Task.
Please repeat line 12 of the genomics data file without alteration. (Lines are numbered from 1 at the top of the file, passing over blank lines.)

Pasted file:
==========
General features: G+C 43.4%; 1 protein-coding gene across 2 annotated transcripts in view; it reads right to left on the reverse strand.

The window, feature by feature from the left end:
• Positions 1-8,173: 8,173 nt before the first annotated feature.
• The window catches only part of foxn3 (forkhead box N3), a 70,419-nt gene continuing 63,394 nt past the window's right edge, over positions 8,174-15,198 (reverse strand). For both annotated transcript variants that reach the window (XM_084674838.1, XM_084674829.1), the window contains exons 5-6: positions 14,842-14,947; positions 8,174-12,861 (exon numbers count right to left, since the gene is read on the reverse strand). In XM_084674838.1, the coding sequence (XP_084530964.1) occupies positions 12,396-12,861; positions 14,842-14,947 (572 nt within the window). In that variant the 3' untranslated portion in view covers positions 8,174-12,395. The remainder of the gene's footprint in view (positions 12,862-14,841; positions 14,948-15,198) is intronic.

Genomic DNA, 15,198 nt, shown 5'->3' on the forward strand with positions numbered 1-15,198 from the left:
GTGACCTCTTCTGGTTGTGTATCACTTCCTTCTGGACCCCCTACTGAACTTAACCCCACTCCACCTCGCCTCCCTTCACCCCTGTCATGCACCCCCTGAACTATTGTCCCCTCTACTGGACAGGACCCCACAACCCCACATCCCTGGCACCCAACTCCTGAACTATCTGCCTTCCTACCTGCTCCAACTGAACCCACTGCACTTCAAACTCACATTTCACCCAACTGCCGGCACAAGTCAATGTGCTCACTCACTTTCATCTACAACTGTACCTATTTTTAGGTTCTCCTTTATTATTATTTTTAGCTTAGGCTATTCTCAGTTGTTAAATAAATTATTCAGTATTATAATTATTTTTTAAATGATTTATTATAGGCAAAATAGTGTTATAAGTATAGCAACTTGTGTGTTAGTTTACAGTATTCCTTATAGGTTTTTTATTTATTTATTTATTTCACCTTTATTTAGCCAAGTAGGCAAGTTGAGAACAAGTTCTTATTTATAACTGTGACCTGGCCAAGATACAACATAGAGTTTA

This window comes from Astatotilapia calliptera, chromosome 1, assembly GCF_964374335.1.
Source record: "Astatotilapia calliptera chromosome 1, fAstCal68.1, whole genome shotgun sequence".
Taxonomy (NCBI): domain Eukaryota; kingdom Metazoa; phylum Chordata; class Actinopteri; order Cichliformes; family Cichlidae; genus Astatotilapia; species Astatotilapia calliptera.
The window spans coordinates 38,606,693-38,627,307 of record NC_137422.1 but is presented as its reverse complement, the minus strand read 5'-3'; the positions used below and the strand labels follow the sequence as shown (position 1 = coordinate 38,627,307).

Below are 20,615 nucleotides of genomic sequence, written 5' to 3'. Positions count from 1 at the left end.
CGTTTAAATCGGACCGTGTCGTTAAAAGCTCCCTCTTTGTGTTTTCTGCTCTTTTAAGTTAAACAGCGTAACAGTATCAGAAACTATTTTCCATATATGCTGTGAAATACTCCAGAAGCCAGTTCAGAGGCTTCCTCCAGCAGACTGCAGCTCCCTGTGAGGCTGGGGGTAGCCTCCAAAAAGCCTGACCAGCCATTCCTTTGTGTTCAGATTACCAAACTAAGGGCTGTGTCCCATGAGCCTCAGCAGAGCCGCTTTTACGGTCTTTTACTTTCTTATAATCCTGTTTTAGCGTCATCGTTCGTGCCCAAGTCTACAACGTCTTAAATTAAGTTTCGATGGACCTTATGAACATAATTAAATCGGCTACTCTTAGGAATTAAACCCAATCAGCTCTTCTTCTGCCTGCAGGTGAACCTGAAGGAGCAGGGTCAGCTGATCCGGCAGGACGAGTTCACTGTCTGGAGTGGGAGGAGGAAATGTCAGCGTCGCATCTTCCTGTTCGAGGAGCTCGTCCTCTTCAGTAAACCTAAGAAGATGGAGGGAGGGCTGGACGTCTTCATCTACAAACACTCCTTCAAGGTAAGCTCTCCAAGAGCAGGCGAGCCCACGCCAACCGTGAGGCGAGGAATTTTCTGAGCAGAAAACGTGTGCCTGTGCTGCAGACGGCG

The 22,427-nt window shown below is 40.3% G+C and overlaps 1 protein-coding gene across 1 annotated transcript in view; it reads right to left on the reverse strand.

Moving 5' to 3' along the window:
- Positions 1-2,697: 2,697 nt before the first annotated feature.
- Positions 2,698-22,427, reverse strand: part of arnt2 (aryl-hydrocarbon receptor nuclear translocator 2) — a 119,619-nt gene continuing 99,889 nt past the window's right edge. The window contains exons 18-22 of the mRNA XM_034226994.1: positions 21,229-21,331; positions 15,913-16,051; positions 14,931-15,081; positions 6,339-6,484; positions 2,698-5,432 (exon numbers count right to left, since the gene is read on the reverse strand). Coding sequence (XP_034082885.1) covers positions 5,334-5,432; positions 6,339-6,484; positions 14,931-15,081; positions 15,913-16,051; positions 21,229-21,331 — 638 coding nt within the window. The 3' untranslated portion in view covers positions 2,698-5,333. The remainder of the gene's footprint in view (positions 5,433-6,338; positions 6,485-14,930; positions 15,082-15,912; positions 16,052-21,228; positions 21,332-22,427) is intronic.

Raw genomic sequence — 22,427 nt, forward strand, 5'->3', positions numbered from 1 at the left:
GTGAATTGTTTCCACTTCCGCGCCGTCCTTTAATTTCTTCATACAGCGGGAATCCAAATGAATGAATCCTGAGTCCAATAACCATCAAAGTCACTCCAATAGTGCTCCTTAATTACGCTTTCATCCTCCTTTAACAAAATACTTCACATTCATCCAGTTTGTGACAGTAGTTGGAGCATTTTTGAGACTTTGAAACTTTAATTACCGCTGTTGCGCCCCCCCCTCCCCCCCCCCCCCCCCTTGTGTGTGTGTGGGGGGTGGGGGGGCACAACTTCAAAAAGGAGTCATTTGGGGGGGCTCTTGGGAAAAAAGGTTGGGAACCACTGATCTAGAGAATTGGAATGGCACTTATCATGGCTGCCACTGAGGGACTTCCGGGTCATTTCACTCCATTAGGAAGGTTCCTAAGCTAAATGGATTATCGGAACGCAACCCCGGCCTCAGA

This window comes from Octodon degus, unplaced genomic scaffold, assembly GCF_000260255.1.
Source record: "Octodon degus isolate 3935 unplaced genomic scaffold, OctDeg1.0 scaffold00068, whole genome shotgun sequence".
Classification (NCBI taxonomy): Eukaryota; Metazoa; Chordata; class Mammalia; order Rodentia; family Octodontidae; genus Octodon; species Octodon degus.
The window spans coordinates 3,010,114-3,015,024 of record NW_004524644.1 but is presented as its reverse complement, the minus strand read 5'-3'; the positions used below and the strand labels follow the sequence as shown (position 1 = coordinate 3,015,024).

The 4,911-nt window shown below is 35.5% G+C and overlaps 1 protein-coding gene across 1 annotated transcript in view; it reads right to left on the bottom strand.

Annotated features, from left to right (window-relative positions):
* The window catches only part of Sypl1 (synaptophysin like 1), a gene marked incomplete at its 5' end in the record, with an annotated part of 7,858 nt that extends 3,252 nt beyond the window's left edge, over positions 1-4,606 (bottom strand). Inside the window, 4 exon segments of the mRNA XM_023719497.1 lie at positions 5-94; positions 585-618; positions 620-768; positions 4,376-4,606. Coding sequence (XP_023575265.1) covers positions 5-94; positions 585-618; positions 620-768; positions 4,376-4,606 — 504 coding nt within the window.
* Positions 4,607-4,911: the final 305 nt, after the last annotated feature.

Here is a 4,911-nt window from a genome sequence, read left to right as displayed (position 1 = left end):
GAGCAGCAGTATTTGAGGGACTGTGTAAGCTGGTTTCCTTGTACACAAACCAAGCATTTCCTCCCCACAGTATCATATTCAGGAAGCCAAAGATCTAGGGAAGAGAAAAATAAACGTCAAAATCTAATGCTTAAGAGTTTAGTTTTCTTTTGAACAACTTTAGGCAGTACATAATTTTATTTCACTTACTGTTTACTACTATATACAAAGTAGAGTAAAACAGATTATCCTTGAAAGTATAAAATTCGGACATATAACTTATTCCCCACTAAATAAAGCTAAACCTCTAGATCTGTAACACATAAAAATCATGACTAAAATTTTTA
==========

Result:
CGTTTAAATCGGACCGTGTCGTTAAAAGCTCCCTCTTTGTGTTTTCTGCTCTTTTAAGTTAAACAGCGTAACAGTATCAGAAACTATTTTCCATATATGCTGTGAAATACTCCAGAAGCCAGTTCAGAGGCTTCCTCCAGCAGACTGCAGCTCCCTGTGAGGCTGGGGGTAGCCTCCAAAAAGCCTGACCAGCCATTCCTTTGTGTTCAGATTACCAAACTAAGGGCTGTGTCCCATGAGCCTCAGCAGAGCCGCTTTTACGGTCTTTTACTTTCTTATAATCCTGTTTTAGCGTCATCGTTCGTGCCCAAGTCTACAACGTCTTAAATTAAGTTTCGATGGACCTTATGAACATAATTAAATCGGCTACTCTTAGGAATTAAACCCAATCAGCTCTTCTTCTGCCTGCAGGTGAACCTGAAGGAGCAGGGTCAGCTGATCCGGCAGGACGAGTTCACTGTCTGGAGTGGGAGGAGGAAATGTCAGCGTCGCATCTTCCTGTTCGAGGAGCTCGTCCTCTTCAGTAAACCTAAGAAGATGGAGGGAGGGCTGGACGTCTTCATCTACAAACACTCCTTCAAGGTAAGCTCTCCAAGAGCAGGCGAGCCCACGCCAACCGTGAGGCGAGGAATTTTCTGAGCAGAAAACGTGTGCCTGTGCTGCAGACGGCG